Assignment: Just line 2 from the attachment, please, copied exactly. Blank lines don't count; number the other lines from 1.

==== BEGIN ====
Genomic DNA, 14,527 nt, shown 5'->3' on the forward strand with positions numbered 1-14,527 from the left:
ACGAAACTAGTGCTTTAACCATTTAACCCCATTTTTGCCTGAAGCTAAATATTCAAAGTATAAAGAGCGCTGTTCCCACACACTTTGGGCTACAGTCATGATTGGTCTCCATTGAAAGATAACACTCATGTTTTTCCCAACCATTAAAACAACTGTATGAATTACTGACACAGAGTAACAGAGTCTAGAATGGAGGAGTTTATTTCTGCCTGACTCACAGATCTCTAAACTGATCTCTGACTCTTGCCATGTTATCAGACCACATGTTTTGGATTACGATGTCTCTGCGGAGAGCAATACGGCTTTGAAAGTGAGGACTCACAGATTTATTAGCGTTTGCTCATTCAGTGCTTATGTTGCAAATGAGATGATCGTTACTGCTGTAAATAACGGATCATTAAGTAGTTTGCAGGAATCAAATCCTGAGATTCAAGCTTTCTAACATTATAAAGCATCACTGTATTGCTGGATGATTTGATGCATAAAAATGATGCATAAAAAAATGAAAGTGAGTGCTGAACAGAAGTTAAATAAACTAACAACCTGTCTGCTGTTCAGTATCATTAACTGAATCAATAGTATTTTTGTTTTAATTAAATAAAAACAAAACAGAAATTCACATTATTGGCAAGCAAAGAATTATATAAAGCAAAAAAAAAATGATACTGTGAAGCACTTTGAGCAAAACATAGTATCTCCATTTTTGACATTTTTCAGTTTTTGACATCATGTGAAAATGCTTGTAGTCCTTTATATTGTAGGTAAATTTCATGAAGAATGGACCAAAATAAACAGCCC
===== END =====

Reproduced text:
ACGAAACTAGTGCTTTAACCATTTAACCCCATTTTTGCCTGAAGCTAAATATTCAAAGTATAAAGAGCGCTGTTCCCACACACTTTGGGCTACAGTCATGATTGGTCTCCATTGAAAGATAACACTCATGTTTTTCCCAACCATTAAAACAACTGTATGAATTACTGACACAGAGTAACAGAGTCTAGAATGGAGGAGTTTATTTCTGCCTGACTCACAGATCTCTAAACTGATCTCTGACTCTTGCCATGTTATCAGACCACATGTTTTGGATTACGATGTCTCTGCGGAGAGCAATACGGCTTTGAAAGTGAGGACTCACAGATTTATTAGCGTTTGCTCATTCAGTGCTTATGTTGCAAATGAGATGATCGTTACTGCTGTAAATAACGGATCATTAAGTAGTTTGCAGGAATCAAATCCTGAGATTCAAGCTTTCTAACATTATAAAGCATCACTGTATTGCTGGATGATTTGATGCATAAAAATGATGCATAAAAAAATGAAAGTGAGTGCTGAACAGAAGTTAAATAAACTAACAACCTGTCTGCTGTTCAGTATCATTAACTGAATCAATAGTATTTTTGTTTTAATTAAATAAAAACAAAACAGAAATTCACATTATTGGCAAGCAAAGAATTATATAAAGCAAAAAAAAAATGATACTGTGAAGCACTTTGAGCAAAACATAGTATCTCCATTTTTGACATTTTTCAGTTTTTGACATCATGTGAAAATGCTTGTAGTCCTTTATATTGTAGGTAAATTTCATGAAGAATGGACCAAAATAAACAGCCC